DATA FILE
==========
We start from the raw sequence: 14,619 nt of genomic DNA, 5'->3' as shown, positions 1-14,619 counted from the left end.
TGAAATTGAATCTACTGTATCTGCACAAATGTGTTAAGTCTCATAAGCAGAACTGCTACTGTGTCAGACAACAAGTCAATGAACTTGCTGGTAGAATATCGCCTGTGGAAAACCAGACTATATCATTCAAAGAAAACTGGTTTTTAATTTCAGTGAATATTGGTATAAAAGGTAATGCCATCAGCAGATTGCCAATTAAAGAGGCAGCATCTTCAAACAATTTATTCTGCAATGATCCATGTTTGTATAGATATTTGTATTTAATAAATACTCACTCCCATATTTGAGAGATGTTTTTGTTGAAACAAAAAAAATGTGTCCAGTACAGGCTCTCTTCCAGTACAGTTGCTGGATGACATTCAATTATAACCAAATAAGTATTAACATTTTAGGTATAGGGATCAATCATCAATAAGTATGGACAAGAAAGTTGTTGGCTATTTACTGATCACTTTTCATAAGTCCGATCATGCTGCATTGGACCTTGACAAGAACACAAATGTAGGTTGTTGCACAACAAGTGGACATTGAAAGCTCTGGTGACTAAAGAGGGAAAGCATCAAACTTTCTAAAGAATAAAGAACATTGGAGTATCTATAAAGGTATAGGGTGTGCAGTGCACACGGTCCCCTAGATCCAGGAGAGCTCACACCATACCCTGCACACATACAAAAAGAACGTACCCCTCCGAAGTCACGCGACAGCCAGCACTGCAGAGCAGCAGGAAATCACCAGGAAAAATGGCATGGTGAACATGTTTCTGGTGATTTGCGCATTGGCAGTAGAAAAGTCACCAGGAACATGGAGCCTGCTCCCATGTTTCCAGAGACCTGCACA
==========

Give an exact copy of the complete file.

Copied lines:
We start from the raw sequence: 14,619 nt of genomic DNA, 5'->3' as shown, positions 1-14,619 counted from the left end.
TGAAATTGAATCTACTGTATCTGCACAAATGTGTTAAGTCTCATAAGCAGAACTGCTACTGTGTCAGACAACAAGTCAATGAACTTGCTGGTAGAATATCGCCTGTGGAAAACCAGACTATATCATTCAAAGAAAACTGGTTTTTAATTTCAGTGAATATTGGTATAAAAGGTAATGCCATCAGCAGATTGCCAATTAAAGAGGCAGCATCTTCAAACAATTTATTCTGCAATGATCCATGTTTGTATAGATATTTGTATTTAATAAATACTCACTCCCATATTTGAGAGATGTTTTTGTTGAAACAAAAAAAATGTGTCCAGTACAGGCTCTCTTCCAGTACAGTTGCTGGATGACATTCAATTATAACCAAATAAGTATTAACATTTTAGGTATAGGGATCAATCATCAATAAGTATGGACAAGAAAGTTGTTGGCTATTTACTGATCACTTTTCATAAGTCCGATCATGCTGCATTGGACCTTGACAAGAACACAAATGTAGGTTGTTGCACAACAAGTGGACATTGAAAGCTCTGGTGACTAAAGAGGGAAAGCATCAAACTTTCTAAAGAATAAAGAACATTGGAGTATCTATAAAGGTATAGGGTGTGCAGTGCACACGGTCCCCTAGATCCAGGAGAGCTCACACCATACCCTGCACACATACAAAAAGAACGTACCCCTCCGAAGTCACGCGACAGCCAGCACTGCAGAGCAGCAGGAAATCACCAGGAAAAATGGCATGGTGAACATGTTTCTGGTGATTTGCGCATTGGCAGTAGAAAAGTCACCAGGAACATGGAGCCTGCTCCCATGTTTCCAGAGACCTGCACA